The same thing is happening in our lives. Because that is so: nothing in our lives lasts or stays the same for very long. You do not have to be a very adept meditator to see that everything is changing all the time. Have you been able to get any mental states of any kind to last very long? Is there anything in your life that stays the same?

This brings us to dharma’s second law. If we want things that are always changing to stay the same to get attached to them, we get disappointed, we suffer. Not because we should suffer — this is not something created to punish us. It is the very way things are, as basic as gravity. If we get attached to something staying the way it is, it does not stop changing. Trying to hold onto “how it was” will only create suffering and disappointment, because life is a river and everything changes.

So when we start to see the laws of nature — that things are impermanent, that attachment causes pain — we can also sense that there must be some other way. And there is. It is the way that can be called “the wisdom of insecurity.” This is the ability to flow with the changes, to see everything as a process of change, to relax with uncertainty. Meditation teaches us how to let go, how to stay centered in the midst of change. Once we see that everything is impermanent and ungraspable and that we create a huge amount of suffering if we are attached to things staying the same, we realize that relaxing and letting go is a wiser way to live. We realize that gain and loss, praise and blame, pain and pleasure are part of the dance of life, given to each of us, born into our human body. Letting go does not mean not caring about things. It means caring for them in a flexible and wise way. In meditation, we pay attention to our body with care and respect.

When we ask, “What is the nature of the body?” we can see that it grows up, it grows old, it gets sick sometimes, and it eventually dies. When we sit to meditate, we can directly feel the state of our body, the tensions we carry, the level of tiredness or energy. Sometimes being in our body feels good, and sometimes it hurts. Sometimes it is quiet, and sometimes it is restless. In meditation we sense that we do not actually own our bodies but rather we just inhabit them for a short time, and during that time they will change by themselves, regardless of what we want to happen. The same is true for our mind and heart, with its hopes and fears, the grief and joy. As we continue to meditate, we learn to relate more wisely to what Zorba the Greek called “the whole catastrophe.” Instead of fearing painful experiences and running away from them, or grasping after pleasant experiences hoping that somehow by holding onto them they will last, we come to realize our heart has the capacity to be present for it all, to live more fully and freely where we are. When we realize that everything passes away, not only the good things but the painful things as well, we find a composure in their midst.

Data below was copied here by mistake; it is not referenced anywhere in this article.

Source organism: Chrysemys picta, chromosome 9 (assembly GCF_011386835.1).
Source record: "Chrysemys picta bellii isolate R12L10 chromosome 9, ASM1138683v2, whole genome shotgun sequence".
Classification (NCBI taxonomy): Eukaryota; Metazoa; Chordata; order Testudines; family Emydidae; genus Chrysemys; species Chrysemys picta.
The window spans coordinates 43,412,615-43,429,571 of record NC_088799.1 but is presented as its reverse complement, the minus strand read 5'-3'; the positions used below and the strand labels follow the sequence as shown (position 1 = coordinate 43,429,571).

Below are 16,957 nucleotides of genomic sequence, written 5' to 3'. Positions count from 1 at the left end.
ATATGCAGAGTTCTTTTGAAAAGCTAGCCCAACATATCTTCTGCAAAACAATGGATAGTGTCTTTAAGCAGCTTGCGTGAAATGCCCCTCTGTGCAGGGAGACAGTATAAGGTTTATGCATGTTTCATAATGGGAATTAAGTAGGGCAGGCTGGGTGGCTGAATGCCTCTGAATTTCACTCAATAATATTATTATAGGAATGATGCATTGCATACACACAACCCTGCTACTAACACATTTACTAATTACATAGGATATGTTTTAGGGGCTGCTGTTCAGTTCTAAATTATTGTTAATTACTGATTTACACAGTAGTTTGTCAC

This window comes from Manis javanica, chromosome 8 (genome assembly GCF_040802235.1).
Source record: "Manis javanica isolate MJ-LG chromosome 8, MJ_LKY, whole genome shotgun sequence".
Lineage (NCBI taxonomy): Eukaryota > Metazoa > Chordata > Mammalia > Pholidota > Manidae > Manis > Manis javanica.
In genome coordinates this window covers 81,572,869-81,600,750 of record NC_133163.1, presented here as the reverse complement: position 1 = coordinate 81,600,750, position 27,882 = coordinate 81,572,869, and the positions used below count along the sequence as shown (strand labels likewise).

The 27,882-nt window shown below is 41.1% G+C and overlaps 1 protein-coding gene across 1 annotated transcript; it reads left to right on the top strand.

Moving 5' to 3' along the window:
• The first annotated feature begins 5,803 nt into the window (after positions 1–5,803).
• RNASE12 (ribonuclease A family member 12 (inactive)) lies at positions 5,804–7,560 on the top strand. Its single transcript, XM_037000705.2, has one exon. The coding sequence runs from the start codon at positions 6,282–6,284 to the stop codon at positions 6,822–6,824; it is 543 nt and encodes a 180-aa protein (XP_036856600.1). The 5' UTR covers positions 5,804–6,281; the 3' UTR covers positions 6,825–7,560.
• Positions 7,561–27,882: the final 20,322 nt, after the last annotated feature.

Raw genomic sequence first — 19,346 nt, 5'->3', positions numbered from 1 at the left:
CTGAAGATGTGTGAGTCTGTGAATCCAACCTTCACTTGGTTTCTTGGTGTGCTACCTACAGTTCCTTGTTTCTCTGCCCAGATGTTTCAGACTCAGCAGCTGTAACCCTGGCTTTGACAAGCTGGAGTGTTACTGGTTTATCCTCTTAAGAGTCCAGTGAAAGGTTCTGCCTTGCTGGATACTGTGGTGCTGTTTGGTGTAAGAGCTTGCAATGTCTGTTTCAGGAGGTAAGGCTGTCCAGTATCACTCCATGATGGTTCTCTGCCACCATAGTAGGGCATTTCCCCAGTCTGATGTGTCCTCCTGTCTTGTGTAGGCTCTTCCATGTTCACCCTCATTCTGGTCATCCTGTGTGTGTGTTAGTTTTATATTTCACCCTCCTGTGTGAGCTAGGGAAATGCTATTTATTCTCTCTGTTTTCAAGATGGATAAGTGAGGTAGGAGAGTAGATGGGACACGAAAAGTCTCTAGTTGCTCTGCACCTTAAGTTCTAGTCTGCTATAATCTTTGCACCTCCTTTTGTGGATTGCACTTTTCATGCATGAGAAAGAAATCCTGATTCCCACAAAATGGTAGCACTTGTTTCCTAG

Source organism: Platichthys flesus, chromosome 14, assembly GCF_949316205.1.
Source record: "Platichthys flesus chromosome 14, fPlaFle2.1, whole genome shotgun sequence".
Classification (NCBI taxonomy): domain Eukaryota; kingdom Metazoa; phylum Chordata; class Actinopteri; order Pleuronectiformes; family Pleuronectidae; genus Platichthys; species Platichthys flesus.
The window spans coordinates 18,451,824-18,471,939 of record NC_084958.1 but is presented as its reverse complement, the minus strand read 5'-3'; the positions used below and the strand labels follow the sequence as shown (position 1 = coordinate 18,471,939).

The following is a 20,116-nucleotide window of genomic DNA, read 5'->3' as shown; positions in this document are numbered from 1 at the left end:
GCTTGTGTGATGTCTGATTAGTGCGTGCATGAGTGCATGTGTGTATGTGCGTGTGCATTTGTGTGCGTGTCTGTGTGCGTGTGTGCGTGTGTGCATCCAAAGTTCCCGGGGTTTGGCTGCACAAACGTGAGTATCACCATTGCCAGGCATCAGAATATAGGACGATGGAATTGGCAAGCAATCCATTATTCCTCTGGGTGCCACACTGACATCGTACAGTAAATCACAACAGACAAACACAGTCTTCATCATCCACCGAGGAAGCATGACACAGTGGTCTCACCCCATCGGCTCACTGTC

….You can learn that you do not have to fear that which is painful and you do not have to grasp for that which is pleasant. We have often been conditioned to believe this way, but as we meditate, it quickly becomes apparent that grasping for what is pleasant or fearing things that cause us pain does not lead to peace, and it does not lead to happiness. The truth is that things change whether we want them to or not. Becoming attached to things as they are or pushing things away that we do not like does not stop them from changing. It only leads to further suffering.